Friday, March 30, 2012

A Day Like Before

If it should happen now and then that you go to bed thinking upon the day that has just passed, and how quickly it has just passed, you may resent it.  You may wonder about your life.  You may wonder how it is that you did not do things you thought you might.  You're thirty today when only yesterday you were twenty.  And tomorrow you'll be forty.  Day after day spent like the one that is ending now, ending so quickly that you barely had time to breathe, much less live or do anything memorable.  Today, like all those other days, will simply disappear into the past.  It is unimportant and thus, sad in the way it makes you older.

If you have had this feeling, it has no doubt arisen from the busy manner in which you live your life.  You wake; you rush through breakfast and preparations; you make your way out the door to earn your living, you spend your living at stores, shuffling through aisles and past clerk; you wheel your car from driveway to streets to parking lots to roads to driveway; you eat, you gather in the events of other people's day, you relate the events of your day, and then it is night and you resist until the last moment the demand of your body and the next day's responsibilities to go to bed.  There's no time for reflection.  There is no time for making today any more relevant that yesterday was.

More often than not, if a day is important, you've had little to do with it.  Soemone else is getting married, or divorced, or having a child - or you are having a child, but the actual day is beyond your control - just as the origin and success of the pregnancy was largely beyond your control.  A family member or a friend dies; a catastrophe causes a fire or an accident holds up your journey; or something of your health lays you low; or the weather changes for the worse.

You have so little power over the little events of your life.  Is it any wonder that when your day has been memorable, you have not made it so?

If the chance exists that you can reflect on matters like this, consider that the medieval dweller had even less control, or even comprehension, of events that caused a day to be memorable.  Strip away all the news media bringing news, or the entertainment industry bringing entertainment; strip away all the books full of explanations for things; strip away all the comprehension you have about the weather, or how biology works, or every bit of education you've ever received.  Strip away your experience with, or even the power to visualize, a world greater than seven miles from where you were born; strip from your imagination every animal you've never seen in fact; strip out buildings you've never seen, or people you've never seen, or every kind of clothing in the world beyond that worn by your parents.  Rid yourself of the knowledge of foods you've never tasted, or materials you've never touched, or stories that were never written and never read to you.  Sink yourself into the world of the medieval mind, where there is only one music, one culture, one idea of the world - and where everything you know that does not come from your own limited experience is the spoken word of someone who is prepared to lie to you about what is true.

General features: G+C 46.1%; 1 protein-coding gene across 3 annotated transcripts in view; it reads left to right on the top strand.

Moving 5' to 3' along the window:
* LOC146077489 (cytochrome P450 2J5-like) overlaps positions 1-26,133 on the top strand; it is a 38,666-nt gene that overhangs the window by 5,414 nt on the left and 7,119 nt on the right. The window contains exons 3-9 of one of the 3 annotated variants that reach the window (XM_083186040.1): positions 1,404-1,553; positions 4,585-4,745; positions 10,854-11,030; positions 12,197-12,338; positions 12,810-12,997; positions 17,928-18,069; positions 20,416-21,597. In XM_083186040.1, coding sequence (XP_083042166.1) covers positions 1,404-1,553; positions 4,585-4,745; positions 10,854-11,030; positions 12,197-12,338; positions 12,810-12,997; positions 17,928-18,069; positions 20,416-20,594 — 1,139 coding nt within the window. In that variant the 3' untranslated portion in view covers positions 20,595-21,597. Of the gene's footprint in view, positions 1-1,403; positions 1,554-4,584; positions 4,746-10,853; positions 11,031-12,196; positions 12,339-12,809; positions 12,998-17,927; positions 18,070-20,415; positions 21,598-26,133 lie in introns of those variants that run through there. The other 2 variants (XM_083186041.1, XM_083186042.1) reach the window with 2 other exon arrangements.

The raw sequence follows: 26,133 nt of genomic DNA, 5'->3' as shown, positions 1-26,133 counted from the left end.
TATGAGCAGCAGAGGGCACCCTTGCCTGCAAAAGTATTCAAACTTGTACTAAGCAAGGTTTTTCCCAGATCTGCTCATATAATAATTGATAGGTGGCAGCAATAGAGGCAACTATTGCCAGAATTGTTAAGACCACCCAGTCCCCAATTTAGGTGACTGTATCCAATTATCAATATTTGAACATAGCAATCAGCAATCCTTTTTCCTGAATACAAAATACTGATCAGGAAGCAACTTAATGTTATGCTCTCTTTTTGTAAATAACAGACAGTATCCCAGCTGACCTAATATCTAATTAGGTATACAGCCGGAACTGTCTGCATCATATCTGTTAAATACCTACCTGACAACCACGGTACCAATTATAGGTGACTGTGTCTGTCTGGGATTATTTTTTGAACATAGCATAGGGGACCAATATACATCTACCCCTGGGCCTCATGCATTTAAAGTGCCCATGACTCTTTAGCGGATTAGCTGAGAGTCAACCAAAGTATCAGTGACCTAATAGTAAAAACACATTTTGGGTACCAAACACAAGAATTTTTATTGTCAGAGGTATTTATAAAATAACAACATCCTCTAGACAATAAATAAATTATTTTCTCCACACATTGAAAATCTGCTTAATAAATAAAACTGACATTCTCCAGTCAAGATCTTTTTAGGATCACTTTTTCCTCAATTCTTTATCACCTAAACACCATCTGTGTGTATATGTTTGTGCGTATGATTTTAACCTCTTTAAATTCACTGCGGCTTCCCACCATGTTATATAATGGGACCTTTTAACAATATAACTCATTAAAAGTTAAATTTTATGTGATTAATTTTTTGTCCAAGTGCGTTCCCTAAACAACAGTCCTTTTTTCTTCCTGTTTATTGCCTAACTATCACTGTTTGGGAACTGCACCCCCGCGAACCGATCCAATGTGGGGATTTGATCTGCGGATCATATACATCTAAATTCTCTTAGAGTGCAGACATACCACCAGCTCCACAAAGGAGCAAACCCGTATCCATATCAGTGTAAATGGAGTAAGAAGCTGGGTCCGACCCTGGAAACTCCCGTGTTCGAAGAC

Jacob Bronowski, in his series of the Ascent of Man, puts it thus in the second episode of that series:

"There is no room for innovation, because there is not time between evening and morning to develop a new device or new thought.  Not even a new tune.  The only habits that survive are the old habits.  The only ambition of the son is to be like the father.  It's a life without features.  Every night is the end of a day like the last, and every morning will be the beginning of a journey like the day before."

Your day ends and you feel it has amounted to very little, if anything at all?  Try for a moment to imagine every day by necessity ending that way - and imagine lacking even the comprehension to wonder why that should be so.

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